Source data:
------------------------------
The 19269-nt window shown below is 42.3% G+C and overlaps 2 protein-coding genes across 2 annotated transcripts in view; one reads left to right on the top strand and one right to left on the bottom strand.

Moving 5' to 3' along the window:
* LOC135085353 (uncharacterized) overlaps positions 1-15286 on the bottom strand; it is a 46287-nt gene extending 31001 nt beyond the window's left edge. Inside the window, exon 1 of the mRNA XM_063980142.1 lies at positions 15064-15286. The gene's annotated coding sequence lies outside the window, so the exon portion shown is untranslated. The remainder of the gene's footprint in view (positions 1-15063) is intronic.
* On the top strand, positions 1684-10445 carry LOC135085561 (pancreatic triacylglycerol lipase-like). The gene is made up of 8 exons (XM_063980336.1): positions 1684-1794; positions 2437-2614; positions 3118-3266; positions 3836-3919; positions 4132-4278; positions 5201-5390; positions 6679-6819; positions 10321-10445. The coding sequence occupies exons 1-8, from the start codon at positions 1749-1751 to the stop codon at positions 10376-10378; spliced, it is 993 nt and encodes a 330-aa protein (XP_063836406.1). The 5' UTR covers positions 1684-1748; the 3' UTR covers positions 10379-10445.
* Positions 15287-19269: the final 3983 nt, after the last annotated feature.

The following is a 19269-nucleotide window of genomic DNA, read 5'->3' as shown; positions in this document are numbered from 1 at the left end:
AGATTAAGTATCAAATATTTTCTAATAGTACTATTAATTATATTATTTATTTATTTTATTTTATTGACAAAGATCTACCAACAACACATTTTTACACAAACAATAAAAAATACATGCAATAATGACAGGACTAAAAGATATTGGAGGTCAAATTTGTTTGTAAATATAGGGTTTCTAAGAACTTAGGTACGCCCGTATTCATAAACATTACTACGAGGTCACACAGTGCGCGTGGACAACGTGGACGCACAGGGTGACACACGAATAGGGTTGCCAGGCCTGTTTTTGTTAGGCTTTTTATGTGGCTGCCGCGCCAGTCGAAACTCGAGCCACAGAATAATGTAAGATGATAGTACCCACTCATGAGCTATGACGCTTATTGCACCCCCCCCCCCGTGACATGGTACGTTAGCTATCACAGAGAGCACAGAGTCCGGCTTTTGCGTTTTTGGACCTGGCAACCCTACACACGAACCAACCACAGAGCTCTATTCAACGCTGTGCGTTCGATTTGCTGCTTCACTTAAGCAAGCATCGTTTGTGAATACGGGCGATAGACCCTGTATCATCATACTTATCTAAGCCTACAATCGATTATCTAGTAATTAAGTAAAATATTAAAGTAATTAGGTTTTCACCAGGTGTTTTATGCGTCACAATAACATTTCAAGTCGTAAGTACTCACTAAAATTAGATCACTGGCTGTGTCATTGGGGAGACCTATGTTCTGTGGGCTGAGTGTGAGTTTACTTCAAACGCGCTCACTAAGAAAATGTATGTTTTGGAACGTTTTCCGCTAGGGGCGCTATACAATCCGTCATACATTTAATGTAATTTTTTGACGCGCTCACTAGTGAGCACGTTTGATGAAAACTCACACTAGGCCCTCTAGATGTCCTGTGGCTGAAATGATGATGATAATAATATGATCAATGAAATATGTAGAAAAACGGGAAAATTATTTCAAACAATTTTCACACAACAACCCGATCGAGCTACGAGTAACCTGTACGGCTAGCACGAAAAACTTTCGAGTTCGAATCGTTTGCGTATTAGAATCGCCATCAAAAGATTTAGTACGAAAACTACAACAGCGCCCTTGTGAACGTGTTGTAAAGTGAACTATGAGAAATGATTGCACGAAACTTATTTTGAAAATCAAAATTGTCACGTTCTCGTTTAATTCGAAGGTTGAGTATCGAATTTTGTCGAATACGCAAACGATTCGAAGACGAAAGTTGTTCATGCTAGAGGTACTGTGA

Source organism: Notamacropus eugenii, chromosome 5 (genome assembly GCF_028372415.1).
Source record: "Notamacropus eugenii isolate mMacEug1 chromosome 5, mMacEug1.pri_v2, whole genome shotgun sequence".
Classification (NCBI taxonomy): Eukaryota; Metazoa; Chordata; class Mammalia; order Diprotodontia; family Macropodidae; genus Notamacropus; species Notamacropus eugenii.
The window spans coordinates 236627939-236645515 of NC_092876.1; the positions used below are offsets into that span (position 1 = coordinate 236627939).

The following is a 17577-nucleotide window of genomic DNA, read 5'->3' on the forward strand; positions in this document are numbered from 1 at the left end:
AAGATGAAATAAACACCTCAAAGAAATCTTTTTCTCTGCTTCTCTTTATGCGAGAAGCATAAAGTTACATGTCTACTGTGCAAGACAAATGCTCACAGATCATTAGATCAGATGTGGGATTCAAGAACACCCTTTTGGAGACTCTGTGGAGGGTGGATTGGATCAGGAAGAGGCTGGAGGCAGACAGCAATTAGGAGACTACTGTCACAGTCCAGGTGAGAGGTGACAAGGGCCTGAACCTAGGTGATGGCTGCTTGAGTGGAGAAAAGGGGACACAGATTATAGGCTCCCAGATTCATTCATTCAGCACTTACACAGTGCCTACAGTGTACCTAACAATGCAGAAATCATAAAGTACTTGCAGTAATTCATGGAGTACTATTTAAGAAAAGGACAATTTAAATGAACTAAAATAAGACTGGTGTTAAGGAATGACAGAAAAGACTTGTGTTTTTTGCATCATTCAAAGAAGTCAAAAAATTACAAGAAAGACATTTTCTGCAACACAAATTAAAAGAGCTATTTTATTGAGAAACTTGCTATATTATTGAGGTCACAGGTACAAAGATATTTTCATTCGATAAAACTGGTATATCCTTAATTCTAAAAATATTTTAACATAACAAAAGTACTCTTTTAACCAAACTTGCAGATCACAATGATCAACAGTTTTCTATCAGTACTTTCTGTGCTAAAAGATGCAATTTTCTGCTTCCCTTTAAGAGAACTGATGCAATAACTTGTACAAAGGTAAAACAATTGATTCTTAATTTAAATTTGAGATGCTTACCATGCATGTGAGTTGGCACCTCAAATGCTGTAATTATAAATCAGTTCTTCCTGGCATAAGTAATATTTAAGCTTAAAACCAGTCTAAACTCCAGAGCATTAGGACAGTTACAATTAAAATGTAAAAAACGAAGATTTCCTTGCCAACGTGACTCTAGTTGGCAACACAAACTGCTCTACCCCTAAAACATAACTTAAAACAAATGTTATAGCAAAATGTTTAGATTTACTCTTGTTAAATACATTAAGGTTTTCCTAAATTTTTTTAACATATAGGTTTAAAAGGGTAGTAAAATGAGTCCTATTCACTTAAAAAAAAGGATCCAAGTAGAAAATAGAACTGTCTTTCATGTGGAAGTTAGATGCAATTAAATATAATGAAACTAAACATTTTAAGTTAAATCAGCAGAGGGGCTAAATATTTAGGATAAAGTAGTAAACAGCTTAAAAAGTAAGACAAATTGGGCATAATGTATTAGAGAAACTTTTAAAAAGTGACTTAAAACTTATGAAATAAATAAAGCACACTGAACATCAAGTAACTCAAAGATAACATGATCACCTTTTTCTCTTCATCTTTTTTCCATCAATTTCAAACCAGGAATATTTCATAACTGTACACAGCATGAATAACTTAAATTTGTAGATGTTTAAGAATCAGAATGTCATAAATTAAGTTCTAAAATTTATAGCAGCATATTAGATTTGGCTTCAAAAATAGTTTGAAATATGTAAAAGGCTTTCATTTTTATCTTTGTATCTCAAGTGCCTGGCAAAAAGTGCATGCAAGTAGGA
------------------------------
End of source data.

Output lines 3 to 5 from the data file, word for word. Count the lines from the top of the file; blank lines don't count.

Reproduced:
* LOC135085353 (uncharacterized) overlaps positions 1-15286 on the bottom strand; it is a 46287-nt gene extending 31001 nt beyond the window's left edge. Inside the window, exon 1 of the mRNA XM_063980142.1 lies at positions 15064-15286. The gene's annotated coding sequence lies outside the window, so the exon portion shown is untranslated. The remainder of the gene's footprint in view (positions 1-15063) is intronic.
* On the top strand, positions 1684-10445 carry LOC135085561 (pancreatic triacylglycerol lipase-like). The gene is made up of 8 exons (XM_063980336.1): positions 1684-1794; positions 2437-2614; positions 3118-3266; positions 3836-3919; positions 4132-4278; positions 5201-5390; positions 6679-6819; positions 10321-10445. The coding sequence occupies exons 1-8, from the start codon at positions 1749-1751 to the stop codon at positions 10376-10378; spliced, it is 993 nt and encodes a 330-aa protein (XP_063836406.1). The 5' UTR covers positions 1684-1748; the 3' UTR covers positions 10379-10445.
* Positions 15287-19269: the final 3983 nt, after the last annotated feature.